The Good News.

By Alison September 20, 2007 12 Comments 1 Min Read


I knew it. I just knew that somebody somewhere would have been able to put it into words more eloquently than I will ever be capable of.  This is, I think, what I was in my own muddled little way, trying to say when I wrote Hear No Evil, Say No Evil…

They don’t publish
the good news.
The good news is published
by us.
We have a special edition every moment,
and we need you to read it.
The good news is that you are alive,
and the linden tree is still there,
standing firm in the harsh winter.
The good news is that you have wonderful eyes
to touch the blue sky.
The good news is that your child is there before you,
and your arms are available:
hugging is possible.
They only print what is wrong.
Look at each of our special editions.
We always offer the things that are not wrong.
We want you to benefit from them
and help protect them.
The dandelion is there by the sidewalk,
smiling it’s wondrous smile,
singing the song of eternity.
Listen! You have ears that can hear it.
Bow your head.
Listen to it.
Leave behind the world of sorrow
and preoccupation
and get free.
The  latest good news is that you can do it.

By Thich Nhat Hanh.


  1. Susannah says:

    A wonderful reminder!

  2. I have since been thinking about my comment on your post that day and wondered if it seemed that I prefer being a bubble-head. I don't, of course. And I do read the headlines each day online. Like you, I meant that I'm careful about what I let effect my children and I'm careful to not linger on bad news, giving myself a stomach ache. AND twice since that post I have NOT been thoughtful of my words before they were flung out of my mouth, never to be retreived. UGH! Blessings… Polly

  3. KJ says:

    I like this poem. My sister-in-law's first name is Hanh which might mean that this person is Vietnamese.
    The Bible mentions being in the world but not of this world. We don't have to play the world's games. I listen to enough of the news to empower my prayers.
    I enjoy reading your thoughts…

  4. Kristie says:

    You might appreciate a book called Pronoia, by Rob Breszny. It's life affirming and right up your alley on this one.

  5. Anita says:

    You know, this post at this time means more to some of us than you know…

  6. Terri Pollhein says:

    Thank you for this poem.

  7. Monique says:

    So very true, thank you very much for sharing !!!

  8. Junie Moon says:

    This is quite profound. Thich Nhat Hanh is an expatriate Vietnamese Zen Buddhist monk who now lives and writes from Plum Village Monastery in the south of France. His writing is extraordinarily insightful and inspiring. This particular piece that you've provided, Alison, is a good reminder to practice mindfulness and that will bring you to see the good rather than the evil.

  9. Ali says:

    May I also suggest The Dalai Lama's Book of Wisdom. This slim, pocket sized volume is wonderful reading! I have it bundled with the little flip top notebook I picked up for portable inspiration.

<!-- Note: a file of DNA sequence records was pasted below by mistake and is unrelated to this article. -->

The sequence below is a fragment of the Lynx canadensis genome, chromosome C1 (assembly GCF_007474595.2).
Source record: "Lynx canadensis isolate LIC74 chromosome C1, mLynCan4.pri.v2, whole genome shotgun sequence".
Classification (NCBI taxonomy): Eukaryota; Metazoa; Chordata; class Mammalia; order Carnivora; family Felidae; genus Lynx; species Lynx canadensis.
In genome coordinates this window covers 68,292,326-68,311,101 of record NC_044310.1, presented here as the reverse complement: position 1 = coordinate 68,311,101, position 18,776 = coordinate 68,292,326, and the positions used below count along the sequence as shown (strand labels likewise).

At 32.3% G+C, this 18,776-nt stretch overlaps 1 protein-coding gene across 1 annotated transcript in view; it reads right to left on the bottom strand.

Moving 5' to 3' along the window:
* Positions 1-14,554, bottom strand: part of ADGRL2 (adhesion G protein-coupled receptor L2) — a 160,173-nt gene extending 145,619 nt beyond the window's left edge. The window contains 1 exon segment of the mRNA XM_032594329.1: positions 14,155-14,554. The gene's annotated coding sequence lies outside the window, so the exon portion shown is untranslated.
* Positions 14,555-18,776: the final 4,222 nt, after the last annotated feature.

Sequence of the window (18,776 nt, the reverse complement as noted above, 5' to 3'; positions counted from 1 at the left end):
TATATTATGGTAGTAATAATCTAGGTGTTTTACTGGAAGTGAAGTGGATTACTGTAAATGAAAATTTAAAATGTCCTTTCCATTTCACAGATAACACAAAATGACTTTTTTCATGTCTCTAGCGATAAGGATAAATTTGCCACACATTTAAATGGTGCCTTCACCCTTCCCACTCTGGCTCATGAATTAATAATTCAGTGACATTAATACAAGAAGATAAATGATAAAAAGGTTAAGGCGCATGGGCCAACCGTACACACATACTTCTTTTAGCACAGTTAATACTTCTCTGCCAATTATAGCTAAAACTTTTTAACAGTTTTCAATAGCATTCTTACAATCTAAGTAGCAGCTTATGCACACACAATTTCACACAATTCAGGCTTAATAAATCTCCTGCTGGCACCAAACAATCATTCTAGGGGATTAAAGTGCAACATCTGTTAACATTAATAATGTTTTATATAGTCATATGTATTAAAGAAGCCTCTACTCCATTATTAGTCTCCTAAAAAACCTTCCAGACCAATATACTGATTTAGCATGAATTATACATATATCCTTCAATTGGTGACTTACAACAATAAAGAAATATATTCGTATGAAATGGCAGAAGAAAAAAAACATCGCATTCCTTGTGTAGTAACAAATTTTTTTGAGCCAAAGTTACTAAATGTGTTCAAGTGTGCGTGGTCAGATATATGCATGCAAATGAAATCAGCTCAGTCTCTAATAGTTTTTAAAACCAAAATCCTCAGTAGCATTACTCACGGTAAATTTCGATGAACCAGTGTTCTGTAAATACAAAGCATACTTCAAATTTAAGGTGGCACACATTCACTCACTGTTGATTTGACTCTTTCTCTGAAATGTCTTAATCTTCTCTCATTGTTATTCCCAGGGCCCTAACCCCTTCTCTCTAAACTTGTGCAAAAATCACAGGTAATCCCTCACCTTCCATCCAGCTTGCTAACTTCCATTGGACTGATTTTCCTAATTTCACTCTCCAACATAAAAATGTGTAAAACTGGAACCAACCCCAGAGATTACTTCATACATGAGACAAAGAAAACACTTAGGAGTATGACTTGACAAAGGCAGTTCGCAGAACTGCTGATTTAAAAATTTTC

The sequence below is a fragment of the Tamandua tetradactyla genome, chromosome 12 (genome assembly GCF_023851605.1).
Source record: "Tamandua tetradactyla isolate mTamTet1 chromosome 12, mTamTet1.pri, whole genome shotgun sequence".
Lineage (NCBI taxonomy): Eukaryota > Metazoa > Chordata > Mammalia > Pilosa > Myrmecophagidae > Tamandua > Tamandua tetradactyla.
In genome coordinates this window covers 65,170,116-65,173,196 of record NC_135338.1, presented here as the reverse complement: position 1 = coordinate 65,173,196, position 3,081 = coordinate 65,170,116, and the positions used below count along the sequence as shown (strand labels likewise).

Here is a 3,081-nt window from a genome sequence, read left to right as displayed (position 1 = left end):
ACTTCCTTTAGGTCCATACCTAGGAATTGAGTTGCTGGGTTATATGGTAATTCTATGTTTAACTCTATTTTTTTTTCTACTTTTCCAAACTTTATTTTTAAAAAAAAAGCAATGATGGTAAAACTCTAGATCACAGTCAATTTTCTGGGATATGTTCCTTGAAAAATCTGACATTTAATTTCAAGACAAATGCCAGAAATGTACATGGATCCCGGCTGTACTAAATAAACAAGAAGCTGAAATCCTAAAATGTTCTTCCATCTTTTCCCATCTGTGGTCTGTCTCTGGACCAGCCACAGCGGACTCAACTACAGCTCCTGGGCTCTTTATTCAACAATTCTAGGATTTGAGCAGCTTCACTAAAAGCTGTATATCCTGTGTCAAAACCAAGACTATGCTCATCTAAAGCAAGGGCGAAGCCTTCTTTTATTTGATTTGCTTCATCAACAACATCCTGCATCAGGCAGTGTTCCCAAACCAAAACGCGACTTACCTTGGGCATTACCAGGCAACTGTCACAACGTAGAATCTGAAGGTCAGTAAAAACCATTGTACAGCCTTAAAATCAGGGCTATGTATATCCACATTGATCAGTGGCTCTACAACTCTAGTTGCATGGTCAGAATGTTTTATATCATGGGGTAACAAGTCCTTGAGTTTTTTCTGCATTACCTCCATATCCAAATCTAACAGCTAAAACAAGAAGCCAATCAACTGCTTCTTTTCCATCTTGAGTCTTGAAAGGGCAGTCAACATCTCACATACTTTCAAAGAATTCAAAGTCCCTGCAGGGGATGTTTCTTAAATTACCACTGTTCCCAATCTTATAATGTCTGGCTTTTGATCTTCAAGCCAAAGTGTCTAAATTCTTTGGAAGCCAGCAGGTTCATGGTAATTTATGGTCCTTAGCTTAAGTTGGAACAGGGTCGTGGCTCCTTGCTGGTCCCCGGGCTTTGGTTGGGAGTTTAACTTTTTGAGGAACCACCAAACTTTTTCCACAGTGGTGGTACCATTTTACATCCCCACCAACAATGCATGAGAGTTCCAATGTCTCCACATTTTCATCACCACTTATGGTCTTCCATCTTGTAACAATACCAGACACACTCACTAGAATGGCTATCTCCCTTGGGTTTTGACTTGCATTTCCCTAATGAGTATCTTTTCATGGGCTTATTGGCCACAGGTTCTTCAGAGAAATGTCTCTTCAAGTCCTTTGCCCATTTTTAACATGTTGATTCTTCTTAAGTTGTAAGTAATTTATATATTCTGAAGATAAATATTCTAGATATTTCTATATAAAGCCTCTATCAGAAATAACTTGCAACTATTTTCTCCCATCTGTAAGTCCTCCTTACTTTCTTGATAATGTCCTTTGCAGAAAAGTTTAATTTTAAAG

10. lizzie says:

    I love this poem – especially the bit about the dandelions – they were here long before I came into this world and they will be here long after I leave it – I will try to sing the song of eternity with them.

  11. Sharon S says:

    In the biblical words, Paul writes,
    "You yourselves are our letter, written on our hearts, known and read by everybody." (2Cor 3:2)
    and Jesus said,
    “So why do you worry about clothing? Consider the lilies of the field, how they grow: they neither toil nor spin; and yet I say to you that even Solomon in all his glory was not arrayed like one of these." (Mt 6:28,29)
    How much better to pay attention to the wonderments of one another and of nature rather than the configured news of the day, which will make itself known if it's important.

  12. effie says:

    My thoughts exactly about the negative influence the TV has in our lives. I no longer watch the news because the channels concentrate on all that is wrong with the world. We are given the impression that we are rapidly destroying ourselves. There are countless wonderful examples of the great things individual people achieve. Why don't we hear about them? Why aren't we allowed to be proud of the human race?
    I refuse to allow these people to destroy my world. If I can't find positive influences on my TV, I will close it and seek them elsewhere. I refuse to be programmed by people I do not know and have no desire to know.
    One of the worst aspects of this problem, and curiously, something I was discussing with my husband a couple of days ago, is the fact that children are using the TV as a substitute grandmother. Remember when grandmothers took care of the children when mothers needed to work. Remember how grandmothers – and grandfathers – were in a position to pass on their priceless experience. Remember when children were read stories that allowed them to use their own imagination to fill in the gaps and how these stories usually had a moral hidden in them.

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